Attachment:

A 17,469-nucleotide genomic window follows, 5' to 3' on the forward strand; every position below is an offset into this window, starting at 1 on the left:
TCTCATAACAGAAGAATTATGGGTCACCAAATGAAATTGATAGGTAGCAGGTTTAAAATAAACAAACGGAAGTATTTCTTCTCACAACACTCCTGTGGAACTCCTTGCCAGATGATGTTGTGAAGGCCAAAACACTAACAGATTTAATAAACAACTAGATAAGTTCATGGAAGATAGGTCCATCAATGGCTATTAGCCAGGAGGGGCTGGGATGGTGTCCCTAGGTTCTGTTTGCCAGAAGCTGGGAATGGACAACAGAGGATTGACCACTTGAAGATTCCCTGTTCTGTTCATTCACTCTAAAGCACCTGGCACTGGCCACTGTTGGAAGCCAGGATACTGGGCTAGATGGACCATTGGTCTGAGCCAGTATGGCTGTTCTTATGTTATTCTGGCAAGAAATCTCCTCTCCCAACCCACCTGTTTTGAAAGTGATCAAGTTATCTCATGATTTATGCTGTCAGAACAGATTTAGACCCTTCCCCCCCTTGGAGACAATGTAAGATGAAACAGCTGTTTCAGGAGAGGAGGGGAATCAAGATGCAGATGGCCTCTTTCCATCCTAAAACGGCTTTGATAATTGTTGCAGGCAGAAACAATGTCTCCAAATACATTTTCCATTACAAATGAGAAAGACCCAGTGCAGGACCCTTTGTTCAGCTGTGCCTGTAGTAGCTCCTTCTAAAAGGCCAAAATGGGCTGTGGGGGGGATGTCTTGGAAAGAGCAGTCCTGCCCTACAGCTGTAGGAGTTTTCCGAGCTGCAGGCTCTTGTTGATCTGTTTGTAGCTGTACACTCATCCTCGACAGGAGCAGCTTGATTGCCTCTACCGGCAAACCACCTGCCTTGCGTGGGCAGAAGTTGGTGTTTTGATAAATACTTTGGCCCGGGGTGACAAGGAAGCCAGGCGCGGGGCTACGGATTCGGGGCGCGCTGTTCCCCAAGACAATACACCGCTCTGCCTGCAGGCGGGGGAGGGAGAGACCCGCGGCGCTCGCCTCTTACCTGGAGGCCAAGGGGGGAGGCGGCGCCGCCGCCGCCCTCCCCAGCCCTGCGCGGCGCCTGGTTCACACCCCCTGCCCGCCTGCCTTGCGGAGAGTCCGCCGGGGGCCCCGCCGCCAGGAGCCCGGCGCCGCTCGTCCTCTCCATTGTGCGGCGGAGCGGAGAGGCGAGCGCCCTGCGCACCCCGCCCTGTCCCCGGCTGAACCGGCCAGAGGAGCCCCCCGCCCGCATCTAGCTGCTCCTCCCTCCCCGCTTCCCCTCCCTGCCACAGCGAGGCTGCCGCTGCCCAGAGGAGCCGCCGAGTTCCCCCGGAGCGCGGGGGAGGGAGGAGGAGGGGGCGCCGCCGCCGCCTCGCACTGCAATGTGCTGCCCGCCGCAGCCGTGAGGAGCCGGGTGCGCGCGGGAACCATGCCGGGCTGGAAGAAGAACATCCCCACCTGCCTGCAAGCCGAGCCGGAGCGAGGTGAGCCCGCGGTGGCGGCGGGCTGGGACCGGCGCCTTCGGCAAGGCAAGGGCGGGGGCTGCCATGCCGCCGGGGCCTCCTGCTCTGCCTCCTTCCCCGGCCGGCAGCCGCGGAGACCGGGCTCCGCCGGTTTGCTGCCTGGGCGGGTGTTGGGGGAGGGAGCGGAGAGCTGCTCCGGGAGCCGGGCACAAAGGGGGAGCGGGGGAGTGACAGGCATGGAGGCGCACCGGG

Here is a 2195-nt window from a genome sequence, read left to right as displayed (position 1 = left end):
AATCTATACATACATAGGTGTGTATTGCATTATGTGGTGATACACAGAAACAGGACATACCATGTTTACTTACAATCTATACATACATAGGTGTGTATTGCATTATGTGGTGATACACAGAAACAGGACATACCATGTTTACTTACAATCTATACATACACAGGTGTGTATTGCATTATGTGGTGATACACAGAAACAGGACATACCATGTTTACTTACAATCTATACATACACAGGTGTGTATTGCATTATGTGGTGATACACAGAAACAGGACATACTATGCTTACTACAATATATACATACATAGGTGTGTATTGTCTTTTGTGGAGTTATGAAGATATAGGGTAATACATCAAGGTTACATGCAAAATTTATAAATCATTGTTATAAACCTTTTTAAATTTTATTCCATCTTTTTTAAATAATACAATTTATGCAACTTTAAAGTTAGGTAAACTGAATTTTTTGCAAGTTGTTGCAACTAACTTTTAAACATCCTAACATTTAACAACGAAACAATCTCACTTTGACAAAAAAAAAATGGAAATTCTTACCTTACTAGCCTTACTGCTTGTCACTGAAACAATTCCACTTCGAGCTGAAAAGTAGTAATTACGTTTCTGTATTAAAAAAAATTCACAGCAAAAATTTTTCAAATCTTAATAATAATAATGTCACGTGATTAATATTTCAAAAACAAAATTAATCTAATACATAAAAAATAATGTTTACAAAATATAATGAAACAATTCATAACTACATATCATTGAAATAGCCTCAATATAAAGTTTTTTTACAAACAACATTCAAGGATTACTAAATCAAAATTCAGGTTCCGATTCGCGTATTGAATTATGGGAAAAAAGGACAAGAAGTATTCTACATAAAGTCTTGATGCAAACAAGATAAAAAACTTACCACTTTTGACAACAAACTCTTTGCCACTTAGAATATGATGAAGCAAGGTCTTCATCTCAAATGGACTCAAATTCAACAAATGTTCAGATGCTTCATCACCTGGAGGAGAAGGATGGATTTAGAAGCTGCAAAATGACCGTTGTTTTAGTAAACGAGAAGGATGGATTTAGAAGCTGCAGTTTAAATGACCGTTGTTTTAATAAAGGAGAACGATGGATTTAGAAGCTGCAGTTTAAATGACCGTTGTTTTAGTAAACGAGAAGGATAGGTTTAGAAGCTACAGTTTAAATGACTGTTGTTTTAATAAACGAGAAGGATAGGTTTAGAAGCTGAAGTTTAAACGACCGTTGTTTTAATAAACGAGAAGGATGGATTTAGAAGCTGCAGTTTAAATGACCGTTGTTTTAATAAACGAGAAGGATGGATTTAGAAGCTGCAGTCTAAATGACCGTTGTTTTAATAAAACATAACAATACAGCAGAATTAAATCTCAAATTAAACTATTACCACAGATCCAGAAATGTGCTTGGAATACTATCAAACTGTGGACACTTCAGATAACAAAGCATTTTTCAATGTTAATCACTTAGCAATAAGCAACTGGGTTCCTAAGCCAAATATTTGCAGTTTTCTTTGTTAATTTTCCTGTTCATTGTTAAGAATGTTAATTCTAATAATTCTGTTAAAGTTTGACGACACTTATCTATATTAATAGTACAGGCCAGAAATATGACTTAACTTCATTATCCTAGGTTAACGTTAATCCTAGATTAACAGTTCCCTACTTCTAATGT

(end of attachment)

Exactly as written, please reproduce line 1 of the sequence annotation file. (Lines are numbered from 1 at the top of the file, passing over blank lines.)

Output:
A 17,469-nucleotide genomic window follows, 5' to 3' on the forward strand; every position below is an offset into this window, starting at 1 on the left: